In view of the above, it is an object of the present invention, among others, to provide waveform correction or control using a controllable-inductance inductor.
It is another object of the present invention to provide waveform correction or control for CRT's and other raster-type displays using an controlled-inductance inductor by which the inductance thereof can be varied over a wide range.
It is still another object of the present invention to provide waveform correction for the horizontal drive waveform of CRT's using a DC inductance-controlled inductor to vary the inductance thereof during selected portions of the horizontal drive waveform to achieve linearity.
It is still another object of the present invention to provide waveform correction for the horizontal drive waveform of CRT's using a DC inductance-controlled inductor to vary the inductance thereof during selected portions of the horizontal drive waveform under the control of a stored-program processor to achieve linearity.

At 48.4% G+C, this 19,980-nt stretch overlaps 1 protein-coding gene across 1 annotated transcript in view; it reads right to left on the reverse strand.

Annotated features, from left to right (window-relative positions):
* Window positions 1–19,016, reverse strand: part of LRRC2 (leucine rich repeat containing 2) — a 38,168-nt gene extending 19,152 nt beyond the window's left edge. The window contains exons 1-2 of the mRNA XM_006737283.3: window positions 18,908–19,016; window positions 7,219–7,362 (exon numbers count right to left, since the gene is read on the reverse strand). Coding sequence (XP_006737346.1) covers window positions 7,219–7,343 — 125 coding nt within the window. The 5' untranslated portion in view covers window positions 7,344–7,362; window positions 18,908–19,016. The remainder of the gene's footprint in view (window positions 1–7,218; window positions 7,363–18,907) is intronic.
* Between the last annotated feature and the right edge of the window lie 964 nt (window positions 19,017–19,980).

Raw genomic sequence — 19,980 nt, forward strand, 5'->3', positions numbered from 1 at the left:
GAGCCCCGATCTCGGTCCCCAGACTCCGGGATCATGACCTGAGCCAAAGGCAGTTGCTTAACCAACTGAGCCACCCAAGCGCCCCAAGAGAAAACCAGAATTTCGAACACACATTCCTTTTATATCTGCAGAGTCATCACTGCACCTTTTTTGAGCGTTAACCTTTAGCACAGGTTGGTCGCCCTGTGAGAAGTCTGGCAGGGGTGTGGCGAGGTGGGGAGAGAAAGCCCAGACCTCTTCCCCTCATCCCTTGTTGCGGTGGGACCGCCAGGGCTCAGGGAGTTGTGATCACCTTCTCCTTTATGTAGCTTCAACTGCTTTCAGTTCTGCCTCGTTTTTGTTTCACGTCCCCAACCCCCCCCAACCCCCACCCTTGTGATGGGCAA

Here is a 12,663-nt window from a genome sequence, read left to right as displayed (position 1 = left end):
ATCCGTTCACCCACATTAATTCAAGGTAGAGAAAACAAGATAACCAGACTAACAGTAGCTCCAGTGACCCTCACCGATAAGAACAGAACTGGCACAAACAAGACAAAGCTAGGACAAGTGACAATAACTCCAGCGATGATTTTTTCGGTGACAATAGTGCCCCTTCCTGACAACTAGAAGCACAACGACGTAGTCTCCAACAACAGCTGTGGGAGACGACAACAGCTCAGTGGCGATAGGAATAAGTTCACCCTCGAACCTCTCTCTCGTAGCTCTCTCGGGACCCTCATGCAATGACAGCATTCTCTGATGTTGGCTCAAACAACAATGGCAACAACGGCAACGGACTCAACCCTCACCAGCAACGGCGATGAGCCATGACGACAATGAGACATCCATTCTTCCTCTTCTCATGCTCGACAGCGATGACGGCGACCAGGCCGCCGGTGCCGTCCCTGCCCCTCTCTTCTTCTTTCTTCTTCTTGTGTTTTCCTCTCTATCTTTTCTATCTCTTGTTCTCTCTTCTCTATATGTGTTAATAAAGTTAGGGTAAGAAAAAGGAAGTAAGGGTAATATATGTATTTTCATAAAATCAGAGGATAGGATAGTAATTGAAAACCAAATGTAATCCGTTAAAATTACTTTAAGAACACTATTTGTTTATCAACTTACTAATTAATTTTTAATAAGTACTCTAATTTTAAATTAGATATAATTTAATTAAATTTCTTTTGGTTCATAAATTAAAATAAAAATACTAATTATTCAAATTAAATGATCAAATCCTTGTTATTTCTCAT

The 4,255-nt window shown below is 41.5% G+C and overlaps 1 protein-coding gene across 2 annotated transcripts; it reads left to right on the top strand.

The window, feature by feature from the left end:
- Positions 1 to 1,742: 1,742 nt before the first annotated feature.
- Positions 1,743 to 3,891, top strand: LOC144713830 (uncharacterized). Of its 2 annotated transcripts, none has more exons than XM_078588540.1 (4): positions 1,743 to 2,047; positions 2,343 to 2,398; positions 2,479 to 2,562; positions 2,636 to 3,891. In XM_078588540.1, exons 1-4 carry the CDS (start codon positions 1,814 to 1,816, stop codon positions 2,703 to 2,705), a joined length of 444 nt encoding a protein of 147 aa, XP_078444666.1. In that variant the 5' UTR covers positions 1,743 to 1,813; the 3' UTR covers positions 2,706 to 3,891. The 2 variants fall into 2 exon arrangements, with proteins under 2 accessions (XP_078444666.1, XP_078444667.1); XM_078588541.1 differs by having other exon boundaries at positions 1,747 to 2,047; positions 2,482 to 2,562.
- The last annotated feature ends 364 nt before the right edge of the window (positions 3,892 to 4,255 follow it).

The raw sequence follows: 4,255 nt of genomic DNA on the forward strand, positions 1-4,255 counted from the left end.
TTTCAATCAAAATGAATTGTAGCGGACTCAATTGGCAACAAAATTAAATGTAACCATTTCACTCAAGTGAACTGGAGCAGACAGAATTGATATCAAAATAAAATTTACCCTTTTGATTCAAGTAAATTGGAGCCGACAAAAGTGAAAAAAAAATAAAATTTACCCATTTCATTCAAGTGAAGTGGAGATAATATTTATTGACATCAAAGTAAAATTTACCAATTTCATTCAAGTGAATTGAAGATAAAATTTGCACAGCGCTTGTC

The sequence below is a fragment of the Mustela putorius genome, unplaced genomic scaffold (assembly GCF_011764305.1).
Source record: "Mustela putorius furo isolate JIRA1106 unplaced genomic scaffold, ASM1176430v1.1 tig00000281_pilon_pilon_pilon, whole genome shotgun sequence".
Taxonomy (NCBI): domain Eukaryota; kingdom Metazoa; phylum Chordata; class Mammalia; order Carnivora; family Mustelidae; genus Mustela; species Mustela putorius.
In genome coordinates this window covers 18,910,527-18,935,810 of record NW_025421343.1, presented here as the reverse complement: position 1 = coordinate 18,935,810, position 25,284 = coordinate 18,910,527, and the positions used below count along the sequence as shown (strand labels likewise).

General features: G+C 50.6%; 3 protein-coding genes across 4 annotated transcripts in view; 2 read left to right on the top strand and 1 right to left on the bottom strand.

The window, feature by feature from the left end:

In view of these objects, and others, the present invention provides for waveform correction/compensation using an inductance-controllable inductor suitable for use in CRT-type displays such as those used in televisions and multi-scan computer monitors. An inductor is placed in circuit with the waveform drive circuits of raster-type displays and in circuit with a compensation inductor having cross-coupled input and output coils with the flow of current in the input coil affecting the inductance of the output coil and the shape of the resulting waveform. A stored-programmed controller, such as a microprocessor, provides control values to the input coil to change inductance as desired throughout the waveform. In the case of computer monitors that can operate at different scanning frequencies, the microprocessor accesses different sets of correction factors as a function of the monitor scan frequency.